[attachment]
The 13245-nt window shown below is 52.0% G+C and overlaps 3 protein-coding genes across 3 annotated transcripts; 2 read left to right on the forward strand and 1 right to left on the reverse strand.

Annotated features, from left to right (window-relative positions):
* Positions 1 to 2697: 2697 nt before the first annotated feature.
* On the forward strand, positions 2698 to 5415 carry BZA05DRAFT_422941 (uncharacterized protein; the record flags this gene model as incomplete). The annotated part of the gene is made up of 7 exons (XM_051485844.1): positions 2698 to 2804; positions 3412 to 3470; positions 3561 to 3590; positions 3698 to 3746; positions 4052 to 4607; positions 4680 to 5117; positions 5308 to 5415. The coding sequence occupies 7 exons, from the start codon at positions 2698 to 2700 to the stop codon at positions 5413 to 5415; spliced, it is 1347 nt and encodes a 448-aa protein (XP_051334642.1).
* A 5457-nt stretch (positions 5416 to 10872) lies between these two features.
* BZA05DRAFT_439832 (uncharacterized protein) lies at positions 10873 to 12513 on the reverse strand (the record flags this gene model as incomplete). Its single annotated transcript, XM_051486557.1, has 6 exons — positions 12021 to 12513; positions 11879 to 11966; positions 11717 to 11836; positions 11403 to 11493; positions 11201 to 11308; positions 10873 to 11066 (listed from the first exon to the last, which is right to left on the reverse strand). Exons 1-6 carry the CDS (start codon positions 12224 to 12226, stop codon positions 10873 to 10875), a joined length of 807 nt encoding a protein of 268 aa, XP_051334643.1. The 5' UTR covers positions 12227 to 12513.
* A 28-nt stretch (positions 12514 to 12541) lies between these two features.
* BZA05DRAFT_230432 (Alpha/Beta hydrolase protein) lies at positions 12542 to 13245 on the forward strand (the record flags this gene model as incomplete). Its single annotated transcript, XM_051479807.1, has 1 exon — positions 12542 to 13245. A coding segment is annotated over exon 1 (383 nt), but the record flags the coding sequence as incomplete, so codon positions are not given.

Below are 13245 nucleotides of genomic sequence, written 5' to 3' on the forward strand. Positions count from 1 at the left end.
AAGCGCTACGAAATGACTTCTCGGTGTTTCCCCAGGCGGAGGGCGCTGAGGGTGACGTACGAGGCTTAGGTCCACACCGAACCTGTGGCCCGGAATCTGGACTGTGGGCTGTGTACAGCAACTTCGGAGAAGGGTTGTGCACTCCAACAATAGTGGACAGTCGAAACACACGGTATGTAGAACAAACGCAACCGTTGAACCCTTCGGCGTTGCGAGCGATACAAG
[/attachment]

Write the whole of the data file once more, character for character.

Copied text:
The 13245-nt window shown below is 52.0% G+C and overlaps 3 protein-coding genes across 3 annotated transcripts; 2 read left to right on the forward strand and 1 right to left on the reverse strand.

Annotated features, from left to right (window-relative positions):
* Positions 1 to 2697: 2697 nt before the first annotated feature.
* On the forward strand, positions 2698 to 5415 carry BZA05DRAFT_422941 (uncharacterized protein; the record flags this gene model as incomplete). The annotated part of the gene is made up of 7 exons (XM_051485844.1): positions 2698 to 2804; positions 3412 to 3470; positions 3561 to 3590; positions 3698 to 3746; positions 4052 to 4607; positions 4680 to 5117; positions 5308 to 5415. The coding sequence occupies 7 exons, from the start codon at positions 2698 to 2700 to the stop codon at positions 5413 to 5415; spliced, it is 1347 nt and encodes a 448-aa protein (XP_051334642.1).
* A 5457-nt stretch (positions 5416 to 10872) lies between these two features.
* BZA05DRAFT_439832 (uncharacterized protein) lies at positions 10873 to 12513 on the reverse strand (the record flags this gene model as incomplete). Its single annotated transcript, XM_051486557.1, has 6 exons — positions 12021 to 12513; positions 11879 to 11966; positions 11717 to 11836; positions 11403 to 11493; positions 11201 to 11308; positions 10873 to 11066 (listed from the first exon to the last, which is right to left on the reverse strand). Exons 1-6 carry the CDS (start codon positions 12224 to 12226, stop codon positions 10873 to 10875), a joined length of 807 nt encoding a protein of 268 aa, XP_051334643.1. The 5' UTR covers positions 12227 to 12513.
* A 28-nt stretch (positions 12514 to 12541) lies between these two features.
* BZA05DRAFT_230432 (Alpha/Beta hydrolase protein) lies at positions 12542 to 13245 on the forward strand (the record flags this gene model as incomplete). Its single annotated transcript, XM_051479807.1, has 1 exon — positions 12542 to 13245. A coding segment is annotated over exon 1 (383 nt), but the record flags the coding sequence as incomplete, so codon positions are not given.

Below are 13245 nucleotides of genomic sequence, written 5' to 3' on the forward strand. Positions count from 1 at the left end.
AAGCGCTACGAAATGACTTCTCGGTGTTTCCCCAGGCGGAGGGCGCTGAGGGTGACGTACGAGGCTTAGGTCCACACCGAACCTGTGGCCCGGAATCTGGACTGTGGGCTGTGTACAGCAACTTCGGAGAAGGGTTGTGCACTCCAACAATAGTGGACAGTCGAAACACACGGTATGTAGAACAAACGCAACCGTTGAACCCTTCGGCGTTGCGAGCGATACAAG